This is just completely heartbreaking. Shaima Alawadi, an Iraqi who had recently moved to San Diego from Michigan, was found in her home last week severely beaten and next to a note that said, “Go back to your country.” Alawadi died in the hospital on Saturday.
Alawadi, a mother of five, had been hospitalized since her 17-year-old daughter found her unconscious Wednesday in the family’s house in El Cajon, police Lt. Steve Shakowski said.
The daughter, Fatima Al Himidi, told KUSI-TV her mother had been beaten… and that the note said “go back to your country, you terrorist.”
Addressing the camera, the tearful daughter asked: “You took my mother away from me. You took my best friend away from me. Why? Why did you do it?”
Police said the family had found a similar note earlier this month but did not report it to authorities.
Al Himidi told KGTV-TV her mother dismissed the first note, found outside the home, as a child’s prank.
A family friend, Sura Alzaidy, told UT San Diego (http://bit.ly/GYbfB7) that the attack apparently occurred after the father took the younger children to school. Alzaidy told the newspaper the family is from Iraq, and that Alawadi is a “respectful modest muhajiba,” meaning she wears the traditional hijab, a head scarf.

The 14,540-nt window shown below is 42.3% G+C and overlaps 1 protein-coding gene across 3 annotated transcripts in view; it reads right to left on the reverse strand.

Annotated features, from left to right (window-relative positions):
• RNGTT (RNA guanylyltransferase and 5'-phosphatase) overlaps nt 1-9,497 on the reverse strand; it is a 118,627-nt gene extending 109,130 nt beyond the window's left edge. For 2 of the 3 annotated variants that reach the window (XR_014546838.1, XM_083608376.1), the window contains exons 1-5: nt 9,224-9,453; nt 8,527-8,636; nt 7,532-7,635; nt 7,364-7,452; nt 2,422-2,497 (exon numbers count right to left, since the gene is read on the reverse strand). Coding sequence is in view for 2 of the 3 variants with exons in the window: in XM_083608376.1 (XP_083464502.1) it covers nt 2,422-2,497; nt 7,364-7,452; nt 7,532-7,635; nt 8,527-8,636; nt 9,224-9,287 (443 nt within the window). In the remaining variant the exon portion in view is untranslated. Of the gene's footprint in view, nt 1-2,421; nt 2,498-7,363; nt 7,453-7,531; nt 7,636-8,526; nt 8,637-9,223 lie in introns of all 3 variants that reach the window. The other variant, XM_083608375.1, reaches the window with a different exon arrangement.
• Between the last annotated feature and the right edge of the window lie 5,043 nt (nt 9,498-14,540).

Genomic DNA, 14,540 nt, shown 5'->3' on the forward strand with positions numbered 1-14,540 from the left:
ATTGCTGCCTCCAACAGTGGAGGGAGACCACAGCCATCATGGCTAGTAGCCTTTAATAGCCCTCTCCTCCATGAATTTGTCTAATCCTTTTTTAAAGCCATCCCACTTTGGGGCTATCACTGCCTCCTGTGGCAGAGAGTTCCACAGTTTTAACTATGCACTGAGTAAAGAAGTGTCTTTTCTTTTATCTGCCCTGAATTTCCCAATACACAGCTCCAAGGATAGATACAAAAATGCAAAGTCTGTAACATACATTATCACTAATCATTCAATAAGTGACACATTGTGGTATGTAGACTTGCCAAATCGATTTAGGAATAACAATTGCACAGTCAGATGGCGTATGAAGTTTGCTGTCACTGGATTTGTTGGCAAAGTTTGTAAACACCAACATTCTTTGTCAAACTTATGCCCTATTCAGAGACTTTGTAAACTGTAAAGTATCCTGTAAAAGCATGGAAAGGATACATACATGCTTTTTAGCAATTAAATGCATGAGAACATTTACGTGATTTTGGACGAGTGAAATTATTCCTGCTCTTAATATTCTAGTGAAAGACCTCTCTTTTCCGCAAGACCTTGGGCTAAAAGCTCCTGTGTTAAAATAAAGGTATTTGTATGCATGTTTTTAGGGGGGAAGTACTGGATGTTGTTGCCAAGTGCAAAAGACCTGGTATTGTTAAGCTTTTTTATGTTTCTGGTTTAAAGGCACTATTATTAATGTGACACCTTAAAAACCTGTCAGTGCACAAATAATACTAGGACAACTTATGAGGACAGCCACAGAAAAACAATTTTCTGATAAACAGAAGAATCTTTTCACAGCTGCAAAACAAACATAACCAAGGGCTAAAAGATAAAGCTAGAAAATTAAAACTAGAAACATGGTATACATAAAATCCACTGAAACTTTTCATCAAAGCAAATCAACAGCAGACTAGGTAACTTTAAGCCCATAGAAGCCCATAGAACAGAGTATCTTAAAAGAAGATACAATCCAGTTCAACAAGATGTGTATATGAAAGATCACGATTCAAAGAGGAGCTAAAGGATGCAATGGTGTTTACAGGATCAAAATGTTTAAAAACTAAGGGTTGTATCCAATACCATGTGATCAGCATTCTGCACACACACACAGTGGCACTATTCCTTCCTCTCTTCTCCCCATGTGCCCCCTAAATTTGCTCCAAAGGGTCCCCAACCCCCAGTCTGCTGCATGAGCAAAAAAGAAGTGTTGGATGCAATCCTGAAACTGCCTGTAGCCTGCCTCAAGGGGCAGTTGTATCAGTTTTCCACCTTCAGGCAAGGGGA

That a Muslim family from Iraq would not report a threatening note to the police is not surprising. When your community has been the target of intense racial profiling and been portrayed in the media as criminals, especially since 9/11, it makes sense you wouldn’t trust law enforcement.
Alawadi’s family had recently moved to an area that is considered one of the most popular places for Iraqi immigrants in the US to live. That community is understandably concerned after what looks like a hate crime targeting one of their own.
The details of this case are still being uncovered, and it has not been definitively labeled as a hate crime, though the notes are certainly terrifying. Alawadi’s murder deserves attention on its own, but the targeting of a woman who wore the hijab also resonates with the murder of Trayvon Martin, whose hoodie has been brought up as provocation for the crime. Both cases remind us of the dangers of vilifying certain ways of dressing in public. Both Black men in hoodies and Mulsim women in hijabs have been set up as threatening, secretive, dangerous. These views can apparently serve as justifications for murder for some very broken people. Both cases are
isolated separate acts of violence, and both victims deserve our thoughts and prayers. Both also speak to our particularly racist culture of violence.
My heart goes out to Alawadi’s family and community during what must be an incredibly difficult time.